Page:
When people begin a new job, they’re a little more cautious than they need to be. As they get acclimated to their new environment, colleagues, and responsibilities, they worry constantly about putting their best feet forward in the hopes of making a great first impression.
And then, somewhere along the line, people get comfortable in their roles, and they become a little less stiff. Their conversations become a little less formal; they spend more time at the proverbial water cooler; an email here or there might fall through the cracks. Eventually, they’ll settle into a rhythm they’ll pretty much adhere to throughout their entire tenure in the role.
That is, until they hand in their two weeks’ notice, and they begin to treat their workplace like high school students in the second semester of their senior year. As someone who has worked 14 different jobs throughout my career, I can tell you from firsthand experience that this is a mistake. When exiting a job, it’s imperative that you leave colleagues and employers with a final impression that’s just as positive as your first one. Here’s how to do it:
Plan An Exit Strategy
Figure out the right way to communicate your decision with your employers and be direct. Within reason, be accommodating to exit interviews, replacement training, and anything else your employer needs to make the transition smooth.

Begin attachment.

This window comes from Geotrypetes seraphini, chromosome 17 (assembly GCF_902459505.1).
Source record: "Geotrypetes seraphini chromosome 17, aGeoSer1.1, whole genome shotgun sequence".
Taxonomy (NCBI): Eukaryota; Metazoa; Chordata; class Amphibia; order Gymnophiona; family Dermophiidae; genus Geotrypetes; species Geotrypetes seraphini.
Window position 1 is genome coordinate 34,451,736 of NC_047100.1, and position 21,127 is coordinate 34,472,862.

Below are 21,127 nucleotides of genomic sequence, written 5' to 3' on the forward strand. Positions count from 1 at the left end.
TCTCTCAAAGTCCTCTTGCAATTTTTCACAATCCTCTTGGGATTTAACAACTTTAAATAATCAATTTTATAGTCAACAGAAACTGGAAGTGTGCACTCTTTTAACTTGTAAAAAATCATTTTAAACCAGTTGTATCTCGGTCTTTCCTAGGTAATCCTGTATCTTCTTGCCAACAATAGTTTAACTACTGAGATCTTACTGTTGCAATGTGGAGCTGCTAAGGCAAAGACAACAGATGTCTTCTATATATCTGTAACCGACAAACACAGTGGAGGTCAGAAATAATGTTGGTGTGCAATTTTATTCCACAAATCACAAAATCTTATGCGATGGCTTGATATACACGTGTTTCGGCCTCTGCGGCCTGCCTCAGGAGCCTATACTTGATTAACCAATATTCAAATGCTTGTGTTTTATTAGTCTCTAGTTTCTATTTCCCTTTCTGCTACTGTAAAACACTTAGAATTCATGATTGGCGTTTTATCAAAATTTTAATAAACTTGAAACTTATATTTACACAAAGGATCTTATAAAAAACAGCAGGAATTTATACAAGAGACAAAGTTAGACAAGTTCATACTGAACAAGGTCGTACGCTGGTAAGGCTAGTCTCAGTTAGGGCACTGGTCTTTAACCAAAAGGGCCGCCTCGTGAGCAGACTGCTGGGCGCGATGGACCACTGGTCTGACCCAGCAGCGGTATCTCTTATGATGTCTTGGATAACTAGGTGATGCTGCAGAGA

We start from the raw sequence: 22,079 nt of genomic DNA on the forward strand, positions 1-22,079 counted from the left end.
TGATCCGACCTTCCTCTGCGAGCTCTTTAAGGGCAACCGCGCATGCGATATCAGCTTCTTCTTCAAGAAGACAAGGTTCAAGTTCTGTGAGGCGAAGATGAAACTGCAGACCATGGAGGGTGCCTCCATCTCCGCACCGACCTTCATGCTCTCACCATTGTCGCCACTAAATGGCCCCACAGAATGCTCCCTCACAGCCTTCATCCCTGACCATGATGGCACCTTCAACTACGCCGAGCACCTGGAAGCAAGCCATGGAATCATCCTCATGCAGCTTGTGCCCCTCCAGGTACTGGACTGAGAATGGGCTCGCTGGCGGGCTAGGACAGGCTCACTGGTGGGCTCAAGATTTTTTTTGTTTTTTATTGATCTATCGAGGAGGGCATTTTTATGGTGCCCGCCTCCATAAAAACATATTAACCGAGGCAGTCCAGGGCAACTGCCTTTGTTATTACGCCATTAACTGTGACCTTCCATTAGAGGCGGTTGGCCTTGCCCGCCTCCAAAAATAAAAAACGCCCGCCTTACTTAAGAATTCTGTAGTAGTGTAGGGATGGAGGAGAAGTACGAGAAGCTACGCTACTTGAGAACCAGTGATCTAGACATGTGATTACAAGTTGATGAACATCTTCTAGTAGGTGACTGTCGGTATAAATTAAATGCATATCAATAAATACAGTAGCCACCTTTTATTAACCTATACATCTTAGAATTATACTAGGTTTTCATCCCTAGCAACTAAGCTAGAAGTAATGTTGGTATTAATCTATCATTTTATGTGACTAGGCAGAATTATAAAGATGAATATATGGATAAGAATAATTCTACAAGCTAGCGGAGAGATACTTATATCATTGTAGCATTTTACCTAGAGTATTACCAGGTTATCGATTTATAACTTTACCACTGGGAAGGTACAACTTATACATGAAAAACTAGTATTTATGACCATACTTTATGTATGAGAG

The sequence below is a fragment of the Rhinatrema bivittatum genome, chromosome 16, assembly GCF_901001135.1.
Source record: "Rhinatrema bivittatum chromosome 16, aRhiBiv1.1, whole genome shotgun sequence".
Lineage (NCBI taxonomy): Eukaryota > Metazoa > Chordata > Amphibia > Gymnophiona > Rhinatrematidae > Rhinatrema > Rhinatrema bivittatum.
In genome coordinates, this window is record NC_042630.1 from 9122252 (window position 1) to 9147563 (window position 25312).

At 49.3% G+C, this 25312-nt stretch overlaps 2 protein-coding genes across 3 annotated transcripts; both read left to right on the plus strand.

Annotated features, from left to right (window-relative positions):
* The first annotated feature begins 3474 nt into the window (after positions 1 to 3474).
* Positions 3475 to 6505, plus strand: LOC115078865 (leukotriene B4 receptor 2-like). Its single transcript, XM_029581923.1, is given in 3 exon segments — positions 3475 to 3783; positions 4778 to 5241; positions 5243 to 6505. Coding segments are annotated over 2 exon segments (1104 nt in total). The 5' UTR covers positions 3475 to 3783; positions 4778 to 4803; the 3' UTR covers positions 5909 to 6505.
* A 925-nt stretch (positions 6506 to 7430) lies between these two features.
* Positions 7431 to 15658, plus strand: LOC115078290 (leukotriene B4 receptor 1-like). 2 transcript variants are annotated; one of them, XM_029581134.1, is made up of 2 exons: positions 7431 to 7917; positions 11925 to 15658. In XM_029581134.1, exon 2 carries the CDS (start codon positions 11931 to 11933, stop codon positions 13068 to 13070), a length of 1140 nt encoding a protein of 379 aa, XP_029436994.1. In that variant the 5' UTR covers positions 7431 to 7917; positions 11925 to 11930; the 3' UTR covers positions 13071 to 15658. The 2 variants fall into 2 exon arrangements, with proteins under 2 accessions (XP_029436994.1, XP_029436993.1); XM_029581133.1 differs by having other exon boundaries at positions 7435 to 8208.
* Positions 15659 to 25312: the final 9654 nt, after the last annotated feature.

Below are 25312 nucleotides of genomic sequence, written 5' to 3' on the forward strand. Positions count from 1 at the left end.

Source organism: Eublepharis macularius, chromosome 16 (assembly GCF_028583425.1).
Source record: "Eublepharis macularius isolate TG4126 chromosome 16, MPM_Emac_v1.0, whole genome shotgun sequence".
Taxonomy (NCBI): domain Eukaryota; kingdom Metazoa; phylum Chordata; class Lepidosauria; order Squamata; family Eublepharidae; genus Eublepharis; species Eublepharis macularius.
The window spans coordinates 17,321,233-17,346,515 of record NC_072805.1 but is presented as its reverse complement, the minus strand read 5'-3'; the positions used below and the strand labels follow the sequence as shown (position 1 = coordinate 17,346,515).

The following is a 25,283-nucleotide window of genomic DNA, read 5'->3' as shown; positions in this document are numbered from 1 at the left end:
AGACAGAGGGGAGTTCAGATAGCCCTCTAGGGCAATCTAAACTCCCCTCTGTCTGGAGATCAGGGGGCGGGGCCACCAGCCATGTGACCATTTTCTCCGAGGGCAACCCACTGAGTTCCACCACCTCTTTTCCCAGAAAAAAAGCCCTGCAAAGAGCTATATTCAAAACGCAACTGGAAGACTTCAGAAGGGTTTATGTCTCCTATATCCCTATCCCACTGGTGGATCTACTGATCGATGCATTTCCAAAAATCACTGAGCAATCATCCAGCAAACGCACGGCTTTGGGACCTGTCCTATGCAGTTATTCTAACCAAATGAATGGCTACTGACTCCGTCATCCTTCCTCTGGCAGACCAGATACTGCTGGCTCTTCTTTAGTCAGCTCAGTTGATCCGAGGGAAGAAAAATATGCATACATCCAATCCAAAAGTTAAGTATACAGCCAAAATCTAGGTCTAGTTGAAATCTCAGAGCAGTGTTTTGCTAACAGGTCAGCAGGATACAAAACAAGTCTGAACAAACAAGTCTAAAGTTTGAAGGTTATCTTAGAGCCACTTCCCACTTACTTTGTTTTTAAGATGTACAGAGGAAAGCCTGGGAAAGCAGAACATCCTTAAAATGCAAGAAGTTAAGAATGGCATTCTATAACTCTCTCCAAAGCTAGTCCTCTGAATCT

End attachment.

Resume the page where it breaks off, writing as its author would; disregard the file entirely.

Leave on a High Note
The only way to create a positive reputation that will outlast your presence in a workplace is by continuing to work hard until your very last day. Don’t mentally check out until you’re physically checked out, too.
People remember a bitter aftertaste far more than they remember their first bite. By staying professional until your final moments, you’ll nurture a solid network you can tap down the line for references, collaborations, and future opportunities.
Focus On The Future
We’ve all had the fantasy of chewing out our bosses on the way out the door after a poor work experience. Resist the urge. You’ve made it this far. Don’t spoil everything because of grievances related to a job that doesn’t factor into your future.
It’s like the great rapper Andre 3000 once said: “you’re only funky as your last cut / you focus on the past, and your ass will be a has what.”
Look, as a person who has left a number of jobs for a variety of reasons (some good, some not so much), I completely relate to the temptation to kick up your feet in the last few weeks of your role and reward yourself for a job well done. Whenever I’m tempted to do this, however, I take a moment to remember the few times I’ve intently watched Olympic figure skating or gymnastics. In the workplace setting, much like in these sports, it is so easy to ruin an otherwise flawless routine with a sloppy dismount.